"In all actions concerning children, whether undertaken by public or private social welfare institutions, courts of law, administrative authorities or legislative bodies, the best interests of the child shall be a primary consideration."

United Nations
Convention on the Rights of the Child

The Convention on the Rights of the Child is a United Nations treaty establishing human rights standards for the treatment and development of children. It recognizes that "people under 18 years old often need special care and protection that adults do not" and lays out basic human rights standards as applicable to children (Convention on the Rights of the Child website).

Immigration proceedings in the United States do not have legal provisions offering special care and protection for children. Children face the same courts and judges as adults, and similarly, they have no right to counsel at government expense.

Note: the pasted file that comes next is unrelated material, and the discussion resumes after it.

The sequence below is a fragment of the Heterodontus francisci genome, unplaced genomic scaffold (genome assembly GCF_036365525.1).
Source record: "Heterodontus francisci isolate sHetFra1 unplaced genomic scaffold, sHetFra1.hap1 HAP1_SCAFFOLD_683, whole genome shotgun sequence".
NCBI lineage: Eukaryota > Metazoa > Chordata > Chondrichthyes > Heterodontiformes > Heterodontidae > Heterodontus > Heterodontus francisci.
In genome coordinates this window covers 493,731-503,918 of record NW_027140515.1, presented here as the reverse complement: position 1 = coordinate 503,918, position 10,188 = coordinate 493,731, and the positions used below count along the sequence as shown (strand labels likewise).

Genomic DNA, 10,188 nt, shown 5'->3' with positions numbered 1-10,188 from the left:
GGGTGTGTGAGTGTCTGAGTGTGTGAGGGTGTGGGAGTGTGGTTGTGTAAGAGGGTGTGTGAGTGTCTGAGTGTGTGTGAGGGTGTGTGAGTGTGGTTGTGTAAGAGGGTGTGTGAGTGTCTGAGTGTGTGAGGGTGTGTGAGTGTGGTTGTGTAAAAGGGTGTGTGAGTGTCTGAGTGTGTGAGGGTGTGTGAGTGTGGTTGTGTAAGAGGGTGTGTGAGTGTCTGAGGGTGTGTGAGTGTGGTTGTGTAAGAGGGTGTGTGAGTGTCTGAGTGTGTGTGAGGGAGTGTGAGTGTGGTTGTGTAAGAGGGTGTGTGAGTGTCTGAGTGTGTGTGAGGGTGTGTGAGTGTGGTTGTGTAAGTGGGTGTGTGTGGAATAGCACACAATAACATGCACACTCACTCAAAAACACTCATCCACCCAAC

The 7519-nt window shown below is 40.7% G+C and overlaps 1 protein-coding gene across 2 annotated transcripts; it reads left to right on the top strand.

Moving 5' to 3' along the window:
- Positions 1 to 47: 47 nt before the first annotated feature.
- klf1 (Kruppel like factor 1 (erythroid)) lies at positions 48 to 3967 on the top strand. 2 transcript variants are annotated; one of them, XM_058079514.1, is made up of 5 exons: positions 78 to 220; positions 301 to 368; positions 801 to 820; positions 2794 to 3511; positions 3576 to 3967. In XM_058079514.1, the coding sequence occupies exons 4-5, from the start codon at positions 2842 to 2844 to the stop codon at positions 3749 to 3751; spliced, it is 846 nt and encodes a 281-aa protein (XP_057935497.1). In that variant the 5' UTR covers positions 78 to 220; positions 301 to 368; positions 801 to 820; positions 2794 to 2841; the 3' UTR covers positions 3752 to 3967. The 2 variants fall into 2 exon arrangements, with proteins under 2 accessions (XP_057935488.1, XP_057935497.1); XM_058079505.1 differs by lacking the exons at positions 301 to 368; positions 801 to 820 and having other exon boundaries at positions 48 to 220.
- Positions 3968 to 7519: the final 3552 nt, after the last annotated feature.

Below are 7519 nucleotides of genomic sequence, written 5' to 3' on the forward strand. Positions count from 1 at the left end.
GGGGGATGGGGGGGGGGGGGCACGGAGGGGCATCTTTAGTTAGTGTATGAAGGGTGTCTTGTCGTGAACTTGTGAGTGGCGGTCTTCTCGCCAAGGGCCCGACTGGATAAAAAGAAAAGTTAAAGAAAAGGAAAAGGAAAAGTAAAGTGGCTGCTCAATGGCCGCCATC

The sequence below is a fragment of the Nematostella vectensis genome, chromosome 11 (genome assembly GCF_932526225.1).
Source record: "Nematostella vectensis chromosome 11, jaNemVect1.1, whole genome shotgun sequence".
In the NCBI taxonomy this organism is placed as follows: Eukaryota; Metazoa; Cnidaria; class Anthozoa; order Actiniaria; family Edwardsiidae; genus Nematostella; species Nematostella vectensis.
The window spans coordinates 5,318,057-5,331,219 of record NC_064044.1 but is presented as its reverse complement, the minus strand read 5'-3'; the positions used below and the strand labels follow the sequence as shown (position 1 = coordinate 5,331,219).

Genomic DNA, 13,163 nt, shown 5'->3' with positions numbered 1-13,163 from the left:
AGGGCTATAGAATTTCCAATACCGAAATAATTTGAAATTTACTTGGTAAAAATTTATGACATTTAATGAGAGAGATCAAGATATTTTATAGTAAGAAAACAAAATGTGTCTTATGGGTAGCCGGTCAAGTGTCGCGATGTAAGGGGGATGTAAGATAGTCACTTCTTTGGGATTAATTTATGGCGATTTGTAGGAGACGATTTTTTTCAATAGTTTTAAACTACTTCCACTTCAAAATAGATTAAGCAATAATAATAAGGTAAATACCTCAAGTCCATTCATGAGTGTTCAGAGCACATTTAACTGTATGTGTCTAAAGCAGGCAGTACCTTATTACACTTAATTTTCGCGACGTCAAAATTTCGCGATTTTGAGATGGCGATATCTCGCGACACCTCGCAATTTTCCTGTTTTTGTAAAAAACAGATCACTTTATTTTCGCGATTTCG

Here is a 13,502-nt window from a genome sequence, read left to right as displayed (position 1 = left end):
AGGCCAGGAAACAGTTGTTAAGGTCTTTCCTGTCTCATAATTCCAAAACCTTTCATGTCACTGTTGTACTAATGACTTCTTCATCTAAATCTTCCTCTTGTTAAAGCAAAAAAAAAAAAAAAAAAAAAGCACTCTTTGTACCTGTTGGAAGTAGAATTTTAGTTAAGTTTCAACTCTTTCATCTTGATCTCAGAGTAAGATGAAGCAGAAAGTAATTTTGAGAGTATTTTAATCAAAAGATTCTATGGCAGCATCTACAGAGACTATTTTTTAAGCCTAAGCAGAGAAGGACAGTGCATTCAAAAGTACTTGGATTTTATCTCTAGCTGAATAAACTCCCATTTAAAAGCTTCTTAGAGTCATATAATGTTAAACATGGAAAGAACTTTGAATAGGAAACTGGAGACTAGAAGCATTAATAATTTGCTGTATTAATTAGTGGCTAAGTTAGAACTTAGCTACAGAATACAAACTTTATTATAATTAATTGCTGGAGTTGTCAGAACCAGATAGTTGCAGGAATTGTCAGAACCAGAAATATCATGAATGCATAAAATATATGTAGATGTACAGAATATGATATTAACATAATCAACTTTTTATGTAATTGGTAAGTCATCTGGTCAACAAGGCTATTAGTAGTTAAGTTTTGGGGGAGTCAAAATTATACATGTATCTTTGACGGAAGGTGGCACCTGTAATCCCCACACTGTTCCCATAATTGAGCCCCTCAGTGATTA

The Immigrant Child Advocacy Project (ICAP) pairs Child Advocates with children in immigration proceedings. A Child Advocate has many duties, among which are providing support for the child, helping them obtain proper legal representation, and advocating for the child's best interests according to the standards provided for in the Convention on the Rights of the Child.

In the following interview excerpt, ICAP Director and Founder Maria Woltjen discusses the origins of the Child Advocate role, and Child Advocates' many duties as they assist children in immigration proceedings.

5/22/2012 07:12:15 pm

Great information about Advocating for the Child's Best Interest & the other information of the system. It’s great to come across a blog every once in a while that isn’t the same out of date rehashed information.


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